A MAZE. / Berlin 10 amazing things from the home of playful media
A MAZE. / Berlin describes itself as representing and celebrating ‘the new wave, the hottest shit in games and playful media culture beyond the mainstream.' The festival brings 4 days of play, collaboration, knowledge sharing and music to Berlin. I was there to find speakers and ideas to enhance festivals at the National Science and Media Museum. I left invigorated and full of thought and ideas. Here are 10 reasons this is a great destination for festival inspiration.
10 Amazing Things About A MAZE. / Berlin
1. What a welcome
Festival attendees were greeted with a rousing introduction from Festival Director Thorsten S. Wiedemann, complete with ‘fire fountains.' Wiedemann welcomed the ‘artists and storytellers of the digital age’ encouraging them to ‘f**k the mainstream,’ stay underground and create playful media not rooted in making money.
2. Cool cardboard (and foil)
A MAZE. has a lo-fi vibe. Exhibitors were banned from bringing banners and glossy marketing materials. All signage was made from natural, recyclable materials - a policy that added to the anti-industry feel of the festival and focused attention on the media experiences themselves. Many artists had also included everyday materials in their playful projects.
3. No barriers to play
Experience design was carefully considered at A MAZE. Games and playful media exhibits were facilitated or had clear instructions. Play was democratised and anyone could appreciate the festival’s exhibition, even if you’d never picked up a game controller before.
4. Film relevance
I organise both a film and a video game festival, and sometimes switching between the two can feel jarring. A MAZE. conference speakers constantly referred to film in their presentations. This helped reinforce the relationship between film, VR and games as media that all tell stories with light and sound.
5. Value of respect and code of conduct
A MAZE. has a strict code of conduct. There were a number of ways you could report harassment to the festival organisers who were committed to taking action to help anyone made to feel unwelcome or uncomfortable.
6. Good VR
Fresh and different VR experiences were featured throughout the A MAZE. exhibition and discussed in the conference. Museums were a strong theme in VR presentations with projects like the Museum of Other Realities and the Museum of Symmetry transporting you to beautiful digital art spaces.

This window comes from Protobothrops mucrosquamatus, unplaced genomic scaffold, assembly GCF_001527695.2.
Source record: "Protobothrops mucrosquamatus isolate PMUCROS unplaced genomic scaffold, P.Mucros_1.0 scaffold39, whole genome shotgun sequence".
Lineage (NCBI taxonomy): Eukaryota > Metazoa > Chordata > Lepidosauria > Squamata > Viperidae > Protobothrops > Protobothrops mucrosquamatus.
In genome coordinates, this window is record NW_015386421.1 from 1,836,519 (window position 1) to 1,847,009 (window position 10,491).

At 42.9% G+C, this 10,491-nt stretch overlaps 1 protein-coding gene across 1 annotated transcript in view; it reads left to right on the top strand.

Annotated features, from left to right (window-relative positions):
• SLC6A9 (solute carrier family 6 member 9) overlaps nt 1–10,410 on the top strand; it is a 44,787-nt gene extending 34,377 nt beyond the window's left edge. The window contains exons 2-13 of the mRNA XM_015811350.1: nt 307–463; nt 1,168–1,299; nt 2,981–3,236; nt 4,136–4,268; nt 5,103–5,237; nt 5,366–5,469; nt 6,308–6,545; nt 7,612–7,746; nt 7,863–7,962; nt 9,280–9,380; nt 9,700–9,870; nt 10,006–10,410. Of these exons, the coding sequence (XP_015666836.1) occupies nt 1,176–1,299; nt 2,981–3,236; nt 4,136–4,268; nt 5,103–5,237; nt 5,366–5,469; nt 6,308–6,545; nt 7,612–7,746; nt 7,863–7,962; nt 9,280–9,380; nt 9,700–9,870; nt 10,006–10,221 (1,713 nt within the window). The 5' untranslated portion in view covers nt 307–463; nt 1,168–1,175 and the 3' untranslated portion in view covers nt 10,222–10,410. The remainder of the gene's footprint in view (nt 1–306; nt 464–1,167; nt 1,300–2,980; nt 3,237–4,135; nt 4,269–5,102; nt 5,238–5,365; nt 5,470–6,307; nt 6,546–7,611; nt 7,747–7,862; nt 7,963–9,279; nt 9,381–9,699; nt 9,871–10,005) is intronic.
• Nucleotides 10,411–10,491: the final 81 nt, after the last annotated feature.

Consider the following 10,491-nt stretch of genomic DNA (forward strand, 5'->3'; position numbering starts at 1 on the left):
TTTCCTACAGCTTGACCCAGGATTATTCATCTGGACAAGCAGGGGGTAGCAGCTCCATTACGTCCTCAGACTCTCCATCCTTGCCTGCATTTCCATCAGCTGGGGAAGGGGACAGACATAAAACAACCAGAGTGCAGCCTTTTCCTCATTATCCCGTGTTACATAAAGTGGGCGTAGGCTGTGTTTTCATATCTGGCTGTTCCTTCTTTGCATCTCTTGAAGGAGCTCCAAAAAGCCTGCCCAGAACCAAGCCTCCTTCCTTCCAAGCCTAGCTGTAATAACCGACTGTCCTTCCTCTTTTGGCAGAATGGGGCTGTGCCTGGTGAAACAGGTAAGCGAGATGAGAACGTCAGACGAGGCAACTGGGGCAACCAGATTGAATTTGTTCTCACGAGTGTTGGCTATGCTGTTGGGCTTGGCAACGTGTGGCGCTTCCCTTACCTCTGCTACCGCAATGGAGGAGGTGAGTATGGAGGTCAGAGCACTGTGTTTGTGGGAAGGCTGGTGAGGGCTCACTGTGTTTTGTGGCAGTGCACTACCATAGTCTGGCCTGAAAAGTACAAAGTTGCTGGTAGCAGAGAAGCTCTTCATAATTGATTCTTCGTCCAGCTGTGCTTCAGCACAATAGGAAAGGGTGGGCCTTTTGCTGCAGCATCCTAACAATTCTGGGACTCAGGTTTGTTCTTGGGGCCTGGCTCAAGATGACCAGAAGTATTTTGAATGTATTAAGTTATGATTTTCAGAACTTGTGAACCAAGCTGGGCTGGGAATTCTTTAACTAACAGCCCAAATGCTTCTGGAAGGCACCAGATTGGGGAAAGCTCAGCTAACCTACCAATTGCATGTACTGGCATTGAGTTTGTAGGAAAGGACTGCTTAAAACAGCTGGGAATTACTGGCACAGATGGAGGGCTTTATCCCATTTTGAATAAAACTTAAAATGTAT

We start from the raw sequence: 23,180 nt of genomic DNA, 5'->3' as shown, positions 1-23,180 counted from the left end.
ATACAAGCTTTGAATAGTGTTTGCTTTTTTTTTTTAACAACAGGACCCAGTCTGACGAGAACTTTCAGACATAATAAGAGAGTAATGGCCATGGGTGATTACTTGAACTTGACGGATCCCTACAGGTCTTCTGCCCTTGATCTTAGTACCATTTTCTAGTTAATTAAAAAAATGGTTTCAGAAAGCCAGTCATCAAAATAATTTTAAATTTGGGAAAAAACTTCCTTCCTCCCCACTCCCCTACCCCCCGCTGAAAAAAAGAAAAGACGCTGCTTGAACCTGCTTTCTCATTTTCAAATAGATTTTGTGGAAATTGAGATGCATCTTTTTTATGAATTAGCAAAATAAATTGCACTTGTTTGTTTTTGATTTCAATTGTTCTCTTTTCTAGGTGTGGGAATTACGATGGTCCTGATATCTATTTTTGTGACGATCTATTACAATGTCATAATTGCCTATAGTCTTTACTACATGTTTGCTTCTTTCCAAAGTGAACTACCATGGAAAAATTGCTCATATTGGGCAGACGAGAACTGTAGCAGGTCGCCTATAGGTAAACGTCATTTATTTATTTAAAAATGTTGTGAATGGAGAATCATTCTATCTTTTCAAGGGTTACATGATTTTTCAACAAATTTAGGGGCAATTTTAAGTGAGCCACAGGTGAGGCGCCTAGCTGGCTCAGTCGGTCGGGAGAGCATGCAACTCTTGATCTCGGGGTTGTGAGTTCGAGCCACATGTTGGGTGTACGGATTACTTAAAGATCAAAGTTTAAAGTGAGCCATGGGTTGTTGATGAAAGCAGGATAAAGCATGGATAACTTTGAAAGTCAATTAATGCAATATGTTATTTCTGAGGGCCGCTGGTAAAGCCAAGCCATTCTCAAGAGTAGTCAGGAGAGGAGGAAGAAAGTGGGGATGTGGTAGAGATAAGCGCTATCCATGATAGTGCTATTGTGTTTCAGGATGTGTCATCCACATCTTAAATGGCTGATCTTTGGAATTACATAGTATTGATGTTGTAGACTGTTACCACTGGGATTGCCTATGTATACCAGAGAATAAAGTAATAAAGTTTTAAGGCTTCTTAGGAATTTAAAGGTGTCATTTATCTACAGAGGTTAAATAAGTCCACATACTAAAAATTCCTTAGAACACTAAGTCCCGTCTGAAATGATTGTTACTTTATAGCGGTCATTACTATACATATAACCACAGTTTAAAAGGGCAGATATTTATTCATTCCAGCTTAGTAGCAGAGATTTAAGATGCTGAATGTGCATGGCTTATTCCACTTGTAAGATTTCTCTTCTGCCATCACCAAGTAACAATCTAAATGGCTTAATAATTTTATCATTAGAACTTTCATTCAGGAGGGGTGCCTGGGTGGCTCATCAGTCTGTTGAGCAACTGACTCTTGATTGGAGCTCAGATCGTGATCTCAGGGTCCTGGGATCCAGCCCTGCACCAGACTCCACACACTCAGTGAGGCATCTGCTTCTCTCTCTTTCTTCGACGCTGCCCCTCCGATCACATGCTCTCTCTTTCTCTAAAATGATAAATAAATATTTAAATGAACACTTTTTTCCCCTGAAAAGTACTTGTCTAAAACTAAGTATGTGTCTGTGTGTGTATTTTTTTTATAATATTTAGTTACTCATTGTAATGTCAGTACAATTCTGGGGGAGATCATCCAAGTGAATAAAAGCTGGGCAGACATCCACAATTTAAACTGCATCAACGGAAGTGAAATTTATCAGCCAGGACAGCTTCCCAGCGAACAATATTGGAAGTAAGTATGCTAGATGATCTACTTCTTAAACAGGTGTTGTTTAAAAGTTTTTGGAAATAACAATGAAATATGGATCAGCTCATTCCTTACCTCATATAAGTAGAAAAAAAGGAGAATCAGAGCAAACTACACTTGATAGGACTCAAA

There were girls… everywhere! This may not seem surprising considering that 51% of the population is female, but in the context of a games-focused event it was fantastic to see. My experience of UK games festivals to date has seen a very male bias - the festival design and commitment to safely demonstrated at A MAZE. should provide key learnings for organisers wanting to diversify their events.
8. Great speakers
Every speaker session was just great. I attended 15 speaker events over the course of 4 days and there wasn’t one that didn’t hold my attention and give me something to take away. Which leads me to...
9. It made my brain hurt… in a good way!
A MAZE. gave me so much to think about - from the future of digital arts spaces to the challenges of digital presentation. But, most of all, it made me think about how I can make my own events more playful, inclusive and welcoming.
10. I designed a game!
I joined a STEM Play workshop to discuss how game makers can advance science. Working in a small group, we planned a game around studying the movement of water and erosion. It was thrilling to design the project (on paper) and pitch it back to the other workshoppers.
A MAZE. / Berlin takes place annually at the Urban Spree Gallery in East Berlin. If you're a playful media artist looking for exposure or collaborators, or an organiser looking for ways to enhance your events, then this could be a must-attend festival for you.